DTN Retail Fertilizer Trends
By Russ Quinn
DTN Staff Reporter
OMAHA (DTN) — Retail fertilizer prices continued rise, albeit fairly slowly, the fourth week of February 2015, according to fertilizer retailers tracked by DTN.
Six of the eight major fertilizers edged higher compared to a month earlier, but none of the six were up by any consequence. MAP averaged $597 per ton, potash $488/ton and urea $472/ton. 10-34-0 had an average price of $598/ton, UAN28 $330/ton and UAN32 $370/ton.
One fertilizer price — anhydrous — slipped compared to a month ago. The nitrogen fertilizer averaged $706 per ton.
The remaining fertilizer, DAP, was unchanged from the previous month. The phosphorus fertilizer had an average price of $568/ton.
On a price per pound of nitrogen basis, the average urea price was at $0.51/lb.N, anhydrous $0.43/lb.N, UAN28 $0.59/lb.N and UAN32 $0.58/lb.N.
Farmers in northeastern Wisconsin are probably glad for a quiet winter after last year, Andy Barta, assistant manager of the Rio Creek Feed Mill in Algoma, Wis., told DTN. Among the issues the region faced last year was limited availability of fertilizer during the winter as well as one of the wettest growing seasons on record which delayed all crops.
So far in 2015, Mother Nature has cooperated with a fairly dry winter with limited snowfall. In addition, the fertilizer gods have been smiling down on Northern Plains fertilizer retailers and farmers as fertilizer availability is considerably improved from a year earlier.
"We haven’t had an issues getting fertilizer in like we did last winter at this time," Barta told DTN. "I could get urea, DAP or liquid in here right away with no problems this year."
One fertilizer that Barta and other fertilizer retailers might have trouble getting enough of this spring might be 10-34-0. Issues with an acid shortage are making the starter fertilizer hard to source, especially for those who did not pre-order their fertilizer needs.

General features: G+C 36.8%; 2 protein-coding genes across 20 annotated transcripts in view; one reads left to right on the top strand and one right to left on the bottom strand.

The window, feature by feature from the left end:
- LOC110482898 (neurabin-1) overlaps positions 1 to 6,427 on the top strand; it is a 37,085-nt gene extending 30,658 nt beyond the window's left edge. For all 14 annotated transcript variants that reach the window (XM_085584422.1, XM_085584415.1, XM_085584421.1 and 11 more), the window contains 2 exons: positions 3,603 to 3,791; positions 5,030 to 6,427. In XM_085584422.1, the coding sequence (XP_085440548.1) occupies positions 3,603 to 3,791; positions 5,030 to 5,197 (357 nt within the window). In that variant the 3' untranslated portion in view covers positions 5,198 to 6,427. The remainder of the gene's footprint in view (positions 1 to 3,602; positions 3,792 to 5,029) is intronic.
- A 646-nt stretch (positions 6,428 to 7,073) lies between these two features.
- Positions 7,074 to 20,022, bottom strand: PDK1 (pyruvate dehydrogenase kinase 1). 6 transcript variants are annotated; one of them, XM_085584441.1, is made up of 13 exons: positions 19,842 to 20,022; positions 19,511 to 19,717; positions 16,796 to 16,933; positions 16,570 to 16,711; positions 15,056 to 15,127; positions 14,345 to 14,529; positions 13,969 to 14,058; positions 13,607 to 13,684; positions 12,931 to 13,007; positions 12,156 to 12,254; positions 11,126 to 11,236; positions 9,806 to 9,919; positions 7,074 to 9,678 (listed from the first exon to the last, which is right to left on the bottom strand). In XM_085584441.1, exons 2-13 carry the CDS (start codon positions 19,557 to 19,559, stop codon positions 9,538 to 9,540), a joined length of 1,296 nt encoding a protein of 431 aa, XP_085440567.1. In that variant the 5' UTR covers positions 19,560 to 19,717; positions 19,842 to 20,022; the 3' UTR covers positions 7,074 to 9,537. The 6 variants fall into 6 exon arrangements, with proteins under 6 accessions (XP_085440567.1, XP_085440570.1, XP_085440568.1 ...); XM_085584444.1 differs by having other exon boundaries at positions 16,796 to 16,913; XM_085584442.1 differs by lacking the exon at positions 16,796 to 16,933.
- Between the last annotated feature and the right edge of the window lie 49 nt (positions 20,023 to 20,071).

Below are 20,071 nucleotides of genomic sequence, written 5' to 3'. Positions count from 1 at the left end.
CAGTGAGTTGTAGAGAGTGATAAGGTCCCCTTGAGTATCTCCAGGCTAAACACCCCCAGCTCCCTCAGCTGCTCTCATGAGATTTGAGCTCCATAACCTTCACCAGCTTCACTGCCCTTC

Barta said he doesn’t sell much 10-34-0 in his region, as many farmers will go with a 6-24-6 as a starter fertilizer. This is because manure from the region’s many dairies has been applied on this same soil, and the young corn plants live off the nutrients in the soil provided by the manure, he said.
As for fertilizer price, Barta doesn’t believe retail fertilizers will move much from now until spring. If prices do move higher, farmers in his region may start pulling back on applying fertilizer.
"I don’t think fertilizer can afford to add much to the price," he said. "If we add another $20/ton or so to price, I think many farmers may really decide to start cutting back on fertilizer."
Two of the eight major fertilizers are now double digits higher in price compared to February 2014, all while commodity prices are significantly lower than a year ago. 10-34-0 is 17% higher while anhydrous is 14% more expensive compared to a year earlier.
MAP is 7% higher, DAP is 5% more expensive and potash is 3% more expensive compared to the same period in 2014.
Three nutrients are now lower compared to retail prices from a year ago. UAN28 is down 3% while UAN32 is now 4% less expensive and urea is 10% less expensive from a year previous.
DTN collects roughly 1,700 retail fertilizer bids from 310 retailer locations weekly. Not all fertilizer prices change each week. Prices are subject to change at any time.
DTN Pro Grains subscribers can find current retail fertilizer price in the DTN Fertilizer Index on the Fertilizer page under Farm Business.
Retail fertilizer charts dating back to November 2008 are available in the DTN fertilizer segment. The charts included cost of N/lb., DAP, MAP, potash, urea, 10-34-0, anhydrous, UAN28 and UAN32.
DTN’s average of retail fertilizer prices from a month earlier ($ per ton):
|Feb 24-28 2014||542||561||473||522|
|Mar 24-28 2014||574||595||475||542|
|Apr 21-25 2014||587||620||476||555|
|May 19-23 2014||595||631||480||553|
|June 16-20 2014||596||629||483||535|
|July 14-18 2014||590||618||483||531|
|Aug 11-15 2014||589||609||474||517|
|Sept 8-12 2014||581||589||475||516|
|Oct 6-10 2014||581||600||478||509|
|Nov 3-7 2014||579||598||480||500|
|Dec 1-5 2014||573||592||481||485|
|Dec 29-Jan 2 2015||565||593||486||462|
|Jan 26-30 2015||568||597||487||472|
|Feb 23-27 2015||568||597||488||472|
|Feb 24-28 2014||510||621||342||387|
|Mar 24-28 2014||514||633||349||394|
|Apr 21-25 2014||530||692||355||402|
|May 19-23 2014||556||698||355||407|
|June 16-20 2014||562||699||355||403|
|July 14-18 2014||557||684||348||400|
|Aug 11-15 2014||555||687||337||379|
|Sept 8-12 2014||554||681||330||377|
|Oct 6-10 2014||556||697||327||373|
|Nov 3-7 2014||559||705||324||369|
|Dec 1-5 2014||568||714||323||368|
|Dec 29-Jan 2 2015||576||707||322||353|
|Jan 26-30 2015||585||707||326||367|
|Feb 23-27 2015||598||706||330||370|
Russ Quinn can be reached at firstname.lastname@example.org
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